Iranian concerns and weakness in the dollar lifted prices off of their lows and into a period of sideways trading

Recap: Wednesday’s reaction to the 6 million barrel build in U.S. crude oil stocks is strong evidence of underlying concern U.S. President Donald Trump will decide to pull out of the Iran nuclear deal. Just prior to the release of the EIA report, June WTI was trading at $67.11, and upon its release, this spot contract slipped a modest 11 cents. Weakness in the dollar combined with the aforementioned Iranian concerns lifted prices off of their lows and into a period of sideways trading before resumption to the upside occurred. Both WTI and Brent posted pre-settlement gains, achieving fresh highs for the day as reports broke that Venezuela is at risk of being expelled from the International Monetary Fund. However, the inability of both blends to move beyond their 10-day moving averages provoked light profit taking. June WTI tacked on 68 cents, or 1.01%, to settle at $67.93 a barrel, while Brent for July delivery settled at $73.36, up 23 cents, or 0.31%. June RBOB lost 0.4% to $2.08 a gallon, while June heating oil added 1% to $2.122 a gallon.     

Fundamental News: Saudi Arabia’s Oil Minister, Khalid Al-Falih, said the oil output cut agreement will continue until the end of 2018, while top oil producers continue to monitor oil markets and adjust plans if needed.  He said oil prices are determined by the market and added that volatility does not serve producers or customers. 

An International Monetary Fund official said Saudi Arabia would need oil prices to average $85-$87/barrel this year to balance its state budget.  The country’s GDP contracted last year for the first time since 2009 but the IMF is forecasting growth of 1.8% this year.  Saudi Arabia’s break-even oil price was $83/barrel in 2017 and the break-even price for 2018 is forecast at $85-$87/barrel.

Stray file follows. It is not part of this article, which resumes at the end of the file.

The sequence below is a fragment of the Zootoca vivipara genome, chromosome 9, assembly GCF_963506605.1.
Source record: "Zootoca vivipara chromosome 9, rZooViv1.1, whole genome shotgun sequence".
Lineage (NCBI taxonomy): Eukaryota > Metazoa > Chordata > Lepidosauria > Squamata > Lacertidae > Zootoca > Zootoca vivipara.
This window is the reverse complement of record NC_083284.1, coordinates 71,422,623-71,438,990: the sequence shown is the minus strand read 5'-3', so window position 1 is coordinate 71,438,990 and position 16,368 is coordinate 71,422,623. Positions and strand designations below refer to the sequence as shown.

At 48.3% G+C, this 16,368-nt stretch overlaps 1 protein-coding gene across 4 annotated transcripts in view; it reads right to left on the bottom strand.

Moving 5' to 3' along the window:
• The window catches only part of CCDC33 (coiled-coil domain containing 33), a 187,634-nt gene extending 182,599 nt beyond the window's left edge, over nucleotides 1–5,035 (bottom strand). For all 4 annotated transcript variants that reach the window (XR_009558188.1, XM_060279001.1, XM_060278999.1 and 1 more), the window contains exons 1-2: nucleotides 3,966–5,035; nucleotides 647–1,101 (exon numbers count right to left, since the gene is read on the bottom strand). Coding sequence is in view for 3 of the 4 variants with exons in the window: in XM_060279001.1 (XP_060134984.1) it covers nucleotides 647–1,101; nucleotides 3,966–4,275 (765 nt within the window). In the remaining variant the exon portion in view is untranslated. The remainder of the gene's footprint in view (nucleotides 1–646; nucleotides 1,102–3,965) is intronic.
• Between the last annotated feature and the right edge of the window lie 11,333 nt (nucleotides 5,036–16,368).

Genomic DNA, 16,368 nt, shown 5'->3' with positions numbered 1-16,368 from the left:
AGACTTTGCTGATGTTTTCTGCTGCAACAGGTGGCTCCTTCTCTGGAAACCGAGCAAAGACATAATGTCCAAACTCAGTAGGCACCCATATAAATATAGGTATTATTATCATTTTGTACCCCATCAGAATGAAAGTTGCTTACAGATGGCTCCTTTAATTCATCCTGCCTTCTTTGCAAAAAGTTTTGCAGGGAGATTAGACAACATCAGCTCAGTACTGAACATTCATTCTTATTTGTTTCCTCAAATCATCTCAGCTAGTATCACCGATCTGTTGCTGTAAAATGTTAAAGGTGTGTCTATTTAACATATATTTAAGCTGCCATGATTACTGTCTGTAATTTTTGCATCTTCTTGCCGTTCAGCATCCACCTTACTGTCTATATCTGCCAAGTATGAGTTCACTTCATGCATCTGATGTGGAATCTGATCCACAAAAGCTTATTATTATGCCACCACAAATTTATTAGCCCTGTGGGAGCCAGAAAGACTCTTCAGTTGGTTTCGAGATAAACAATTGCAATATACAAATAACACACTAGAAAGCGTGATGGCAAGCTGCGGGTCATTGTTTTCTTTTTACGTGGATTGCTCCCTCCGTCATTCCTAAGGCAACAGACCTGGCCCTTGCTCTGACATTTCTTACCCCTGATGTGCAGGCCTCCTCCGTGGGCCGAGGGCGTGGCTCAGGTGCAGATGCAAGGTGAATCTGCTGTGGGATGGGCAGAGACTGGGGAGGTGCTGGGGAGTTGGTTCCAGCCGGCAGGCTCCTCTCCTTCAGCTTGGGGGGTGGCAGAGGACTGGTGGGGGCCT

Germany’s Chancellor, Angela Merkel, said that the nuclear deal with Iran should not be cancelled but its negotiating framework needed to be broadened.  She said Iran’s missile program and its political influence in Syria needed to be discussed, adding that this was a widespread position in the European Union.  She also stated that it was important for Israel to quickly make the information it has on Iran available to the IAEA. 

Iran’s Oil Ministry’s news agency SHANA reported that the country’s oil exports reached 2.6 million bpd in April.  The National Iranian Oil Co also exported 200,000 bpd of natural gas condensate in April, adding that China and India bought more than half of Iran’s oil in April. 

Iraq’s crude oil exports in April fell by 3.3% on the month to 3.34 million bpd due to weather-related disruptions and maintenance issues.  The northern Persian Gulf, from where Iraq ships all of its crude saw three days of inclement weather in the month.  Despite a 113,000 bpd decline in exports from March, the April export total is still above Iraq’s 2017 average of 3.309 million bpd.  Federal exports averaged 3.427 million bpd in the first four months of the year, up nearly 5% from 3.276 million bpd in the same period of 2017.  S&P Global Platts estimates total country-wide exports at 3.64 million bpd in April, with the addition of about 300,000 bpd shipped by the Kurdistan Regional Government from Turkey’s port of Ceyhan.   

China’s implied oil demand in March increased by 6.5% on the year to 11.86 million bpd.  Implied oil demand also increased at the fastest pace since May last year.  Gasoline demand fell by 2.1% in March to 2.78 million bpd, while diesel demand fell by 3.4% on the year. 

Russia’s Energy Ministry reported that the country’s oil production stood at 10.97 million bpd in April, unchanged from an 11-month high in March and above a target set by the OPEC and non-OPEC output cut agreement. 

Early Market Call – as of 8:50 AM EDT

WTI – June $67.59, down 34 cents

RBOB – June $2.0651, down 1.48 cents

HO – June $2.1060, down 1.56 cents

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